85% Return to Skiing After Hip Arthroscopy
The return-to-competition rate in elite skiers and snowboarders after hip arthroscopy a very impressive 85%, according to a new study.
The study, “Femoroacetabular Impingement in Elite Skiers and Snowboarders: Return to Sports and Outcomes After Hip Arthroscopy,” was published online on April 6, 2022 in The American Journal of Sports Medicine.
“Hip arthroscopy has been shown to be an effective treatment for femoroacetabular impingement [FAI] in high-level athletes; however, limited outcome and return-to-play data exist for hip arthroscopy in skiers and snowboarders,” the researchers wrote.
The purpose of the study was to determine the return-to-sports rate of elite skiers and snowboarders who have undergone hip arthroscopic surgery for FAI and to assess hip-related outcomes at a minimum two-year follow-up.
Data was collected retrospectively from procedures conducted between 2005 and 2018. Twenty-six elite skiers and snowboarders (34 hips) were included in the analysis. The mean age was 24 years.
Overall, a total of 85% returned to elite-level competition at 8.9 months (range, 2.9-23.7 months) with an average career length of 3.6 ± 2.7 years after surgery. Four of the athletes required revision arthroscopy. Adhesions were the most frequent indication.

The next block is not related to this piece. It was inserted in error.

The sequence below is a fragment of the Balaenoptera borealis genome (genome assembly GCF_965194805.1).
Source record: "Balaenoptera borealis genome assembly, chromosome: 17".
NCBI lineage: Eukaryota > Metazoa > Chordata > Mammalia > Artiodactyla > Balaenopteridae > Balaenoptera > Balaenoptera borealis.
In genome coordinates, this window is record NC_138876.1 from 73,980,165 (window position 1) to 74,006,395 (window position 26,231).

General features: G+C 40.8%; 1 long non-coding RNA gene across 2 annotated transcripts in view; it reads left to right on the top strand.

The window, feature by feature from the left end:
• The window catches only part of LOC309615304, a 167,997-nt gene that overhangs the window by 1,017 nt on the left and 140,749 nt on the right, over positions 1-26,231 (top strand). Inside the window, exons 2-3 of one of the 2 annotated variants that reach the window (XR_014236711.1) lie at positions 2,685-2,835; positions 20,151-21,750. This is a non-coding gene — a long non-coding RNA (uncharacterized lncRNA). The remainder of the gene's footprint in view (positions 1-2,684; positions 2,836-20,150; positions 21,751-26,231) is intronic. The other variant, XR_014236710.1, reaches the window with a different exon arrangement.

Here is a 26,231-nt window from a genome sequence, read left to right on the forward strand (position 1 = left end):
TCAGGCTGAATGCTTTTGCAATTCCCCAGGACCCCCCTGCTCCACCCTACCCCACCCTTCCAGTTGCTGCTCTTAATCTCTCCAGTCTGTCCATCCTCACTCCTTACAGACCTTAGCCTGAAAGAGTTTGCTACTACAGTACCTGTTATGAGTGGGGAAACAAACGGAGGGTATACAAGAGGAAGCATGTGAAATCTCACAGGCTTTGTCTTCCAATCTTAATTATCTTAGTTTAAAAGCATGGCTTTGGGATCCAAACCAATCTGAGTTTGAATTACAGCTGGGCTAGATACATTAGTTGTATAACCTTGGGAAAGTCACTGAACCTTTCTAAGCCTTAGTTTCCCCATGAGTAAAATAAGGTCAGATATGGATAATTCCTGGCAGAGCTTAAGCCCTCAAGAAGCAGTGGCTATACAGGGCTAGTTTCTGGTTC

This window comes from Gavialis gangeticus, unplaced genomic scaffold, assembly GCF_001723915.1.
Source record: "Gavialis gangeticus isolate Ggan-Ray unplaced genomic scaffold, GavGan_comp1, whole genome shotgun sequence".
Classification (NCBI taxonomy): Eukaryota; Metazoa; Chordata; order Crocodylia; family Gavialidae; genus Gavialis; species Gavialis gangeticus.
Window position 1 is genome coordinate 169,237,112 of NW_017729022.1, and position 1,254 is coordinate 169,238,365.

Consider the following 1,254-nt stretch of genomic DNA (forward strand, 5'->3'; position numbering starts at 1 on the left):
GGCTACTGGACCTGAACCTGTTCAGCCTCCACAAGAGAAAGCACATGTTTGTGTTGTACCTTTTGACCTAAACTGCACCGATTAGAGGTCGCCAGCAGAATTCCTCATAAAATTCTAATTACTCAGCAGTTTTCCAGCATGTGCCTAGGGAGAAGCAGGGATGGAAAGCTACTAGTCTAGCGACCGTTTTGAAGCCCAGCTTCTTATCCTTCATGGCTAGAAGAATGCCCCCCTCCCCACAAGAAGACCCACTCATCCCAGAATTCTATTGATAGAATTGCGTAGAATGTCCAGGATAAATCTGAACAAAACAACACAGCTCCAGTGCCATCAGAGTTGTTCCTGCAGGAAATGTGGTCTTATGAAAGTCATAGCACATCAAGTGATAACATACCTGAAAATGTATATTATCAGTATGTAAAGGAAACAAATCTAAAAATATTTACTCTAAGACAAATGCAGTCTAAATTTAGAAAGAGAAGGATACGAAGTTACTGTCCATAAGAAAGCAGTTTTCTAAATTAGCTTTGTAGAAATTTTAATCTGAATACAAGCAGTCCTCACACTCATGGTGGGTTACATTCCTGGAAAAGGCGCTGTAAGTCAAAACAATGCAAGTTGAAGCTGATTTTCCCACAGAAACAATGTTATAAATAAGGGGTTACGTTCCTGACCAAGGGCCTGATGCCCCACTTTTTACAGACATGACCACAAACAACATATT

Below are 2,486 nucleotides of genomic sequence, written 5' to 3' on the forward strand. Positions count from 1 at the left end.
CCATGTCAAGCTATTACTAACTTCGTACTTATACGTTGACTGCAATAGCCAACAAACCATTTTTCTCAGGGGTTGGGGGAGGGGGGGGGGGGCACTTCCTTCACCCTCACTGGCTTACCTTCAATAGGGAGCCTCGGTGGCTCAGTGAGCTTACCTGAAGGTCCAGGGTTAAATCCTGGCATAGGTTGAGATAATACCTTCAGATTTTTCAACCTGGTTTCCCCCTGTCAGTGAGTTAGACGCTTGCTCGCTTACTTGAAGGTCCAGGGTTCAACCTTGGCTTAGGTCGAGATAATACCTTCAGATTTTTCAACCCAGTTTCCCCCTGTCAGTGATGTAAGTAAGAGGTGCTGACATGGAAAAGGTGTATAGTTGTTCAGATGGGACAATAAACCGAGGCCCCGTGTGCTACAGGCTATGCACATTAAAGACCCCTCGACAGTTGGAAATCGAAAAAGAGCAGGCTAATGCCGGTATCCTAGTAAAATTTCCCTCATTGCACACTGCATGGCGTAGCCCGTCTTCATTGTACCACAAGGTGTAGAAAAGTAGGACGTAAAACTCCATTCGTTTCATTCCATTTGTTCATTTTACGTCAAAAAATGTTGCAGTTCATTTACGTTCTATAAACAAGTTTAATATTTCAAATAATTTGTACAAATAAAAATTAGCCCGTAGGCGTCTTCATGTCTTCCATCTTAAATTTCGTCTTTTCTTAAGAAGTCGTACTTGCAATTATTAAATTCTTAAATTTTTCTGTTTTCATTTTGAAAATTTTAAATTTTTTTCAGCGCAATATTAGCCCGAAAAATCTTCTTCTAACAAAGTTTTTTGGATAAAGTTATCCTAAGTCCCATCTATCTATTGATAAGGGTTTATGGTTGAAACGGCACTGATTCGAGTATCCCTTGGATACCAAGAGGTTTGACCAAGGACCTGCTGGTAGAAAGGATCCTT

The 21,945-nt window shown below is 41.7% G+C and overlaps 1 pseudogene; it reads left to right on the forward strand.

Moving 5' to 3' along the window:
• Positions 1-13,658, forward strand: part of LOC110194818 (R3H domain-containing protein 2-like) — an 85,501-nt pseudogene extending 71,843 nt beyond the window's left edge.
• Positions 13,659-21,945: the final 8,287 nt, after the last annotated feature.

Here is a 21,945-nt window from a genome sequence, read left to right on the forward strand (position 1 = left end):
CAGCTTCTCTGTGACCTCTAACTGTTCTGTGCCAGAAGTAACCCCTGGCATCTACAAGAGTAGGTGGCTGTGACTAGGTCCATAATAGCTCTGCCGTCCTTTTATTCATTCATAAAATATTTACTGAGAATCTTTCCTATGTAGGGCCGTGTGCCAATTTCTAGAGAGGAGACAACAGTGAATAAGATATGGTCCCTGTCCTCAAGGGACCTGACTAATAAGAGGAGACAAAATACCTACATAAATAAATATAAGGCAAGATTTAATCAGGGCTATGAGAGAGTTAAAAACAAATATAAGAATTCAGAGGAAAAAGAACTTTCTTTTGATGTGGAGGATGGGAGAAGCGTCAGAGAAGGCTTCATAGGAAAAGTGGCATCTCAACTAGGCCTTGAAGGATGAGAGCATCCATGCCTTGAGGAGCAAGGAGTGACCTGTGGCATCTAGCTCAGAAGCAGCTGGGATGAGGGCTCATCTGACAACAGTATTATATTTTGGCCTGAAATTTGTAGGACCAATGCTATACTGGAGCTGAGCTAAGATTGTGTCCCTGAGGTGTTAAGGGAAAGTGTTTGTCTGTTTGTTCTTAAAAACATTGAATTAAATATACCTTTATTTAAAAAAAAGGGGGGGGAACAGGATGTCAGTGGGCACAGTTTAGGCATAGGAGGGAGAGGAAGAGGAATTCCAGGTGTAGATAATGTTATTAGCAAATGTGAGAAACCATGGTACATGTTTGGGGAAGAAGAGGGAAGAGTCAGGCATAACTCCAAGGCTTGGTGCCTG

At a mean follow-up of 7.7 ±3.2 years, significant improvement in patient-reported outcomes (p < .05) occurred in Hip Outcome Score – Activities of Daily Living (from 76 ±20 to 95 ±6), Hip Outcome Score-Sport Specific Subscale (from 63 ±28 to 92 ±14), modified Harris Hip Score (from 70 ±19 to 89 ±12), and 12-Item Short Form Health Survey Physical Component Summary (from 45 ±11 to 54 ±8). Patient satisfaction had a mean of 8 ±2 (range, 1-10) and median of 10.
“These findings support hip arthroscopy as an effective procedure for the treatment of FAI in elite skiers and snowboarders with symptomatic activity-limiting hip pain, allowing them to return to their previous levels of competition at a high rate,” the researchers wrote.
The study authors include Robert A. Waltz, M.D., CDR, MC, USN, Spencer M. Comfort, BS, Lauren A. Pierpoint, Ph.D., Karen K. Briggs, MPH and Marc J. Philippon, M.D., all of Steadman Philippon Research Institute in Vail, Colorado.